Tip of the Day Archive
A controller and a freedom-lover, like a fish and a bird, can’t live together.
Recognize the wrong motives in a still-new friend’s request to borrow your most precious item.
Readers’ suggestions of books that deal with complex mother-daughter relationships are welcome.
When an ex-spouse botches plans of the happily-remarried co-parent, it’s the children that matter and the couple’s relationship.
Get help for a gambling addict, not money.
Don’t distrust a past partner’s positive appreciation of your personal growth during the pandemic. But insist on equal and shared commitment this time.
Delete the email bombardment of another’s political views. If asked directly, say you agree to disagree.
Teenage relationships are often more emotional during life’s changes. Focus on your goals, stay friends or take a break.
Don’t stigmatize women who’ve left husbands. Their reasons may benefit both spouses.
Long-lived relationships thrive on trust, respect, commitment, and seeking compromises over being right.
Creating “family” ties for children of divorce is a precious gift.
Don’t let an unapologetic determined cheater wear you down. Take charge of moving on for your and your children’s sakes.
A partner’s persistent negativity can drag everyone down – spouse, children, even adult siblings included.
Cheaters are either too cowardly to leave the marriage that’s not working or too arrogant to not realize they’ll be caught.
A mother who loves the limelight can be fun… until she’s not. Tell Mom it’s time for her grandkids to shine, and to encourage them.
Handle rifts/rudeness from young friends by listening, discussing or imposing a short break.
A devoted spouse’s caregiving is admirable. But some relief help is essential to maintaining energy for the task.
Where there’s hope for a scarred marriage to heal, focus on loving each other and your children’s security will follow.
Whatever your personal attitude on Covid precautions, engaging negatively with those who feel differently only adds to your own anxiety.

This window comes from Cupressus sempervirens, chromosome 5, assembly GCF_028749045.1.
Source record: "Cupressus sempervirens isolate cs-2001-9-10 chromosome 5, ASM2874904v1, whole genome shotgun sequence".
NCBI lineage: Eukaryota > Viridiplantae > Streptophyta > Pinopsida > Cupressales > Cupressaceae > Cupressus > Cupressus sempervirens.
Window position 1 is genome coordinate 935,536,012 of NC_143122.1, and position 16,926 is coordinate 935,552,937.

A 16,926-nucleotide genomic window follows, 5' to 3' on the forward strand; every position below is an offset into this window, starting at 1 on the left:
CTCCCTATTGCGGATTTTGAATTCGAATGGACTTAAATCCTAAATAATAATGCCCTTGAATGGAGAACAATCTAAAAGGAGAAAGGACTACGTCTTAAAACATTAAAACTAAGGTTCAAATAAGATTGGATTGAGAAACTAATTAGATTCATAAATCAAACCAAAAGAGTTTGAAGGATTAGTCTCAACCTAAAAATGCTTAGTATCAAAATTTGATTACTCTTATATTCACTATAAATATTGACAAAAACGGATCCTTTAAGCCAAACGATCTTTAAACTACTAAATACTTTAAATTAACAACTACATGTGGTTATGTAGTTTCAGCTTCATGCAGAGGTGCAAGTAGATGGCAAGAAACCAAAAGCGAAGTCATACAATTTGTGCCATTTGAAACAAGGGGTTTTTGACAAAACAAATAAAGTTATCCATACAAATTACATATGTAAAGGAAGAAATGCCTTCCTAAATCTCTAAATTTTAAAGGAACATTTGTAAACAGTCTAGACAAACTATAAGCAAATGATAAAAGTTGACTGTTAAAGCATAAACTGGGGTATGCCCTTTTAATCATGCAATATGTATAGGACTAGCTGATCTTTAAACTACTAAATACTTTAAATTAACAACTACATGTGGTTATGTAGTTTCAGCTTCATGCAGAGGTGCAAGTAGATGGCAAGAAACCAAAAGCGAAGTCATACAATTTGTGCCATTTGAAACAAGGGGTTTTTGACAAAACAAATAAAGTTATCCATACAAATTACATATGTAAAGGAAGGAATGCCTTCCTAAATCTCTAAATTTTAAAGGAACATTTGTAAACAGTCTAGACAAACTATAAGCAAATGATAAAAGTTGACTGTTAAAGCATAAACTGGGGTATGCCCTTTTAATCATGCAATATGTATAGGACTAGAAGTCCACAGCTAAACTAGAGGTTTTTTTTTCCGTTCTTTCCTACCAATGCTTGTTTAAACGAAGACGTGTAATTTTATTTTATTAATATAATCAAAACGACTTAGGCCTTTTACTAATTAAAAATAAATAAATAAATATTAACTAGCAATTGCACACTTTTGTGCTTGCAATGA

Rather than suffer a busybody’s intrusive monologues of gossip, state your disinterest and walk away.
When a marriage becomes a constant battleground, move on however possible. Protecting children and yourself is most important.
When pornography is the preferred partner in a relationship, love may not make it last.
Children of divorce benefit in security/comfort if parents become “divorce friends” who can attend family gatherings.
Every source of grief is hurtful. Focus on the strength and joys you have in the present.
When a close relative/friend is divorcing, be supportive. Wait till they settle before resuming friendship with their ex.
Divorced people with parenting responsibilities need increased awareness of children’s adjustment plus their own.
Enjoy your First Love. Give love unconditionally when the person and time is right.
When seeking counselling, research the types offered and the counsellor’s approach, to find the “right fit.”
Couples’ therapy can help a marriage thrive anew, together. Joining group sex instead, risks trust and respect.
Shy? Approach a potential date with a smile, a “Hello,” your name, and a simple comment. Build from there, slowly.
Separated/divorced parents owe children their right to a continued secure relationship with their other parent, if at all possible.
Even loving partners make foolish mistakes. Explain the hurt, then make peace.
Life experience in dating teaches strong lessons about who/what to trust in new relationships. Stay alert to signals from new people, especially those who move fast and up close.
Family members should be alert to divisive attitudes/actions that can destroy relationships between three generations.
When meeting new potential dates/friends. ask about their past highlights, current interests/hopes, and listen.
Family members’ off-putting habits are sometimes cries for help. Reach out. But with sheer rudeness, distance.
Worried about teens’ behaviour? Ask questions, listen, find help together.
Grown children who want to protect a dating parent need information about the parent’s own safety measures and goals, then back off.
Greet positive family revelations with gratitude and sensitivity.
Estrangement usually causes innocent children to lose out. Apologizing can open the door. Worth trying.
A miserable marriage warrants counselling, health checks, a trial separation. If nothing helps, move on.
Marriage won’t thrive without spouses’ efforts to hear/respect each other, discuss problems, share intimacy, feel loved.
Don’t give up on yourself due to a loveless marriage without partnership. Get legal advice and personal therapy.
Sometimes we must heal the relationship with ourselves before moving forward. Professional expertise is needed, e.g., psychology, psychiatry etc.
Distrust being swept up by excessive flattery and purposeful grooming for another’s wishes.
A vulnerable adult child still needs parental love/help.
Learn someone’s character one insight at a time.
The ages of 40s-through-50s can be a negative turning point for those who take their spouses for granted. Listen/discuss/speak love.
Couples usually want a partner’s support and empathy for issues that arise at the workplace or regarding their families. They don’t want instant solutions ordered by the other person.
When meeting new potential dates/friends, ask about their past highlights, current interests/hopes, and listen.